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WhatsApp's New Voice Messaging Challenges Phone Networks

WhatsApp is trying to expand its influence on the messaging world by moving beyond text.

WhatsApp's New Voice Messaging Challenges Phone Networks

WhatsApp has launched a bold new service that may make some far bigger rivals shiver with nervousness: voice messaging. Starting today, WhatsApp users can record voice snippets and send them to each other in a kind of audio telegram that may be more meaningful than the plain text messages and simple video sharing the app has served up until now.

Simultaneously the app's makers have revealed that it now has 300 million users worldwide—equating to about one in every 20-ish people on the planet. The new push-to-talk feature will roll out to all mobile app users quickly, and is said to have been a big goal for company cofounder Jan Koum for a long time. It's free to users, and the idea is that in circumstances where it's tricky to type, or where language constraints mean speech is swifter than typing, users can instead send a voicemail to their friends.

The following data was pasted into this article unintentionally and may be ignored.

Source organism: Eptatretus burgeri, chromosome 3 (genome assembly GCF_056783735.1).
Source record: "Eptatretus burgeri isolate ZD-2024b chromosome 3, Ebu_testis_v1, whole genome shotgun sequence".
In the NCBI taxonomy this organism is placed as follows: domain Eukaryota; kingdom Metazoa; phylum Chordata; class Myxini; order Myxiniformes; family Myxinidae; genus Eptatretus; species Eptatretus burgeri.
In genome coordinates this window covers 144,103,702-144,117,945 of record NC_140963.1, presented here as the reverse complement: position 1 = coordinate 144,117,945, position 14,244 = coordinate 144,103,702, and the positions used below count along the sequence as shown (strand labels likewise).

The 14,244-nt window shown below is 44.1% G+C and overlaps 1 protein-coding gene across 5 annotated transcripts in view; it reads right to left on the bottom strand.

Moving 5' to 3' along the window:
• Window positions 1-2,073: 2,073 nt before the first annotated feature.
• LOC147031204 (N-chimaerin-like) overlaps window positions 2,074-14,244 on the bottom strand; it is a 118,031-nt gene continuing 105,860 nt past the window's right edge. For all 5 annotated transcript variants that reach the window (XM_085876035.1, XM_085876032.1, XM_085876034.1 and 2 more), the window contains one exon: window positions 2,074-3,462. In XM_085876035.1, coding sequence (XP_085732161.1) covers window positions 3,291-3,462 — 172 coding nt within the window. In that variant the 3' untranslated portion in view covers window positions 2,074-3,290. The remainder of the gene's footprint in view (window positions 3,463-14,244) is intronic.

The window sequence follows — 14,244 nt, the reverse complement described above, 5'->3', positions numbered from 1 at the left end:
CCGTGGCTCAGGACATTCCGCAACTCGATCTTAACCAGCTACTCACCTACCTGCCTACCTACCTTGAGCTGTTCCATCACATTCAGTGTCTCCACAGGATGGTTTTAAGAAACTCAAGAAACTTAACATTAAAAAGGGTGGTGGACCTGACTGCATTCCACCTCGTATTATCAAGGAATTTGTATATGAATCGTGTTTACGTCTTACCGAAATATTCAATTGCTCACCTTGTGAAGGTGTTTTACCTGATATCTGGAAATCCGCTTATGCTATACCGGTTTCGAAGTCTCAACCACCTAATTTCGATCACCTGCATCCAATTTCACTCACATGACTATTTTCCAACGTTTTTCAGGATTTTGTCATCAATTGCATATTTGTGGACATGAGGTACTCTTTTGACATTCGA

WhatsApp's move echoes similar phone market-disrupting attempts by tech giants like Apple. The company's upcoming iOS 7 software, destined to power hundreds of millions of iPhones and iPads, includes a "voice FaceTime" function that allows audio calling in real time using only the phone's data channel. The move is similar to WhatsApp's because it allows users to dodge voice calling fees typically levied by phone networks—just as WhatsApp itself, and Apple's iMessage are attempts to short-cut the usually expensive SMS texting options.

WhatsApp is the subject of continuous rapt attention by the media world because it punches well above the weight of a small 45-employee startup that's garnered relatively little investment cash.

[Image via Flickr user: Sam Azgor]

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